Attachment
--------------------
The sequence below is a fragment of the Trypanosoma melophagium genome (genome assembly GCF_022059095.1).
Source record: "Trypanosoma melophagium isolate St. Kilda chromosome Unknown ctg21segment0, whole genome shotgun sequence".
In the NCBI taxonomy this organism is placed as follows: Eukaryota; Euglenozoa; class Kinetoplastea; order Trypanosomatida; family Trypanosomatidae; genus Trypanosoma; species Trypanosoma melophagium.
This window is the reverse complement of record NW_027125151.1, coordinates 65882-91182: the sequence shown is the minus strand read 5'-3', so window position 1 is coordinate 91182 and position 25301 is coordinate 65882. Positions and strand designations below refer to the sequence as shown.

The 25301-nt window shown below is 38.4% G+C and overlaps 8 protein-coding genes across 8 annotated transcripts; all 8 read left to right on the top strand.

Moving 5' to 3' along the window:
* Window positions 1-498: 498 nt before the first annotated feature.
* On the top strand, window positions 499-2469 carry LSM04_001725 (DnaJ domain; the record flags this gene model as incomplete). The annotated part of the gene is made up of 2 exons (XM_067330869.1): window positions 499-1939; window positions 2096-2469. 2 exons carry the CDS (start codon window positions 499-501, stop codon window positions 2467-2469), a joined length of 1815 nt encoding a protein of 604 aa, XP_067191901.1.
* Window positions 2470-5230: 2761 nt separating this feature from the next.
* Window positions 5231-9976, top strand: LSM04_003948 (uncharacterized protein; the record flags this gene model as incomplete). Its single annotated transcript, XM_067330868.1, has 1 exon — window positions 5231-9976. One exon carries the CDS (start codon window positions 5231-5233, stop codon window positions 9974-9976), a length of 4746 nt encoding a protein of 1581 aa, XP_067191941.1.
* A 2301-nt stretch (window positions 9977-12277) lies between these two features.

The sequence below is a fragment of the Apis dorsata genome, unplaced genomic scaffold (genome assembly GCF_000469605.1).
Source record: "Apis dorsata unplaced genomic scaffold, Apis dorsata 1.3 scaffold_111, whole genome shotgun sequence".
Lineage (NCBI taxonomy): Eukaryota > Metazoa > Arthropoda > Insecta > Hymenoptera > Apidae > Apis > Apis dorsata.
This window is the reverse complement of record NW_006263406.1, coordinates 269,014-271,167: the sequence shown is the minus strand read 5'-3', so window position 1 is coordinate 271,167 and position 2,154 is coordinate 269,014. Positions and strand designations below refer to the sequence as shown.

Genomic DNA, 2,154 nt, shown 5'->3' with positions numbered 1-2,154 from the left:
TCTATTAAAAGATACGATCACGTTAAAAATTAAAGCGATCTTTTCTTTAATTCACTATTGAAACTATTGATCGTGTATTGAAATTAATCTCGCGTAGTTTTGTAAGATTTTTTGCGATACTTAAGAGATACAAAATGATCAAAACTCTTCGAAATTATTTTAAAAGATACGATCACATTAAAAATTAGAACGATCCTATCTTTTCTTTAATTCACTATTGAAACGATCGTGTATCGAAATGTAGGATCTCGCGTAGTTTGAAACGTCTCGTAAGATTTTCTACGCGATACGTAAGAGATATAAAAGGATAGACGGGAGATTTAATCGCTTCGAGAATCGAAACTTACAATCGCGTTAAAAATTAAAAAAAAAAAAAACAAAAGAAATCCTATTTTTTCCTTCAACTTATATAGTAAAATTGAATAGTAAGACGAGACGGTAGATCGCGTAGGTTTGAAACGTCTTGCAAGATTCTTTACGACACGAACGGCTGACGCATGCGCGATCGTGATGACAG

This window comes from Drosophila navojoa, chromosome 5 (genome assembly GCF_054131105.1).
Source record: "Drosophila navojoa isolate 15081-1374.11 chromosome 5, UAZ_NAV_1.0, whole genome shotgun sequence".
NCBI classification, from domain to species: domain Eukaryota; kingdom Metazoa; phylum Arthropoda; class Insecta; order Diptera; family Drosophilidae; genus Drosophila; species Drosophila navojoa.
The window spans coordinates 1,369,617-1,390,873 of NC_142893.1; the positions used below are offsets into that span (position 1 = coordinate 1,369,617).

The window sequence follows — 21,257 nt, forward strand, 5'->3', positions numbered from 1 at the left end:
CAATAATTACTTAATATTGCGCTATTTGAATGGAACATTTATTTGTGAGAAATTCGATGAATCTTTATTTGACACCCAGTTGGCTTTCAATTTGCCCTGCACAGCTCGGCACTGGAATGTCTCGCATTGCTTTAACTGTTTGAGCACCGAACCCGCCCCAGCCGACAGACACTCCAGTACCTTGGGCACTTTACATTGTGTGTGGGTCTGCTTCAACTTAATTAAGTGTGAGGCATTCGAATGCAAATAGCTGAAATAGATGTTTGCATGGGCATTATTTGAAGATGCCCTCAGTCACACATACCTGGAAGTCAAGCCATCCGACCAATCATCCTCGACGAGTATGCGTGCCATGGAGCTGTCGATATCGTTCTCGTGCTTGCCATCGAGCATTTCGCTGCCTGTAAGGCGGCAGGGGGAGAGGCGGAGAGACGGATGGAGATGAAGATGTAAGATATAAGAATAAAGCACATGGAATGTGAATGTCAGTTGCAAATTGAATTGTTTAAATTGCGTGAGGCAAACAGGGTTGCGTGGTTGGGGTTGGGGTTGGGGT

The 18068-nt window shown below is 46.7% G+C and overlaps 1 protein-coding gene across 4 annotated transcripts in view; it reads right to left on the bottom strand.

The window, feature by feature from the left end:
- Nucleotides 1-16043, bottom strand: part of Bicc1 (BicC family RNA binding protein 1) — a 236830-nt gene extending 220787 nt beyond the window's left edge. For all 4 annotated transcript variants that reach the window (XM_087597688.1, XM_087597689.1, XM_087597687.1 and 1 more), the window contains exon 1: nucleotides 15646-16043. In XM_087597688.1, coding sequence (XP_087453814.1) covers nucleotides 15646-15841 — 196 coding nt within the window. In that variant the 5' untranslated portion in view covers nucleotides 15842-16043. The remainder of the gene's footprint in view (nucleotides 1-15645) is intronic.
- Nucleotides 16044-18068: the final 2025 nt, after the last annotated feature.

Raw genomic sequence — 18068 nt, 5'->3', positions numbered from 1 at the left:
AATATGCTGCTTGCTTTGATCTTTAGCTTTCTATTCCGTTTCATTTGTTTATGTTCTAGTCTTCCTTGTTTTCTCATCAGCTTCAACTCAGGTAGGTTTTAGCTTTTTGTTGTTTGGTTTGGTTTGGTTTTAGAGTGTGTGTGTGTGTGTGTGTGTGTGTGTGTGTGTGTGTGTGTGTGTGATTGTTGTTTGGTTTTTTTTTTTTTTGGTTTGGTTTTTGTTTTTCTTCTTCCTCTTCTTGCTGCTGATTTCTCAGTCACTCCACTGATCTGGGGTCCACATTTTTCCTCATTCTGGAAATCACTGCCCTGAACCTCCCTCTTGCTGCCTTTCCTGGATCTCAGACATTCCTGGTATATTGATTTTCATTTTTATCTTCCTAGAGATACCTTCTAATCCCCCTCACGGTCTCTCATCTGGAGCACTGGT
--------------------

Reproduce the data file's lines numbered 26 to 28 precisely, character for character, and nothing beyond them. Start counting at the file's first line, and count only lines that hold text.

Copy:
- Nucleotides 1-16043, bottom strand: part of Bicc1 (BicC family RNA binding protein 1) — a 236830-nt gene extending 220787 nt beyond the window's left edge. For all 4 annotated transcript variants that reach the window (XM_087597688.1, XM_087597689.1, XM_087597687.1 and 1 more), the window contains exon 1: nucleotides 15646-16043. In XM_087597688.1, coding sequence (XP_087453814.1) covers nucleotides 15646-15841 — 196 coding nt within the window. In that variant the 5' untranslated portion in view covers nucleotides 15842-16043. The remainder of the gene's footprint in view (nucleotides 1-15645) is intronic.
- Nucleotides 16044-18068: the final 2025 nt, after the last annotated feature.

Raw genomic sequence — 18068 nt, 5'->3', positions numbered from 1 at the left: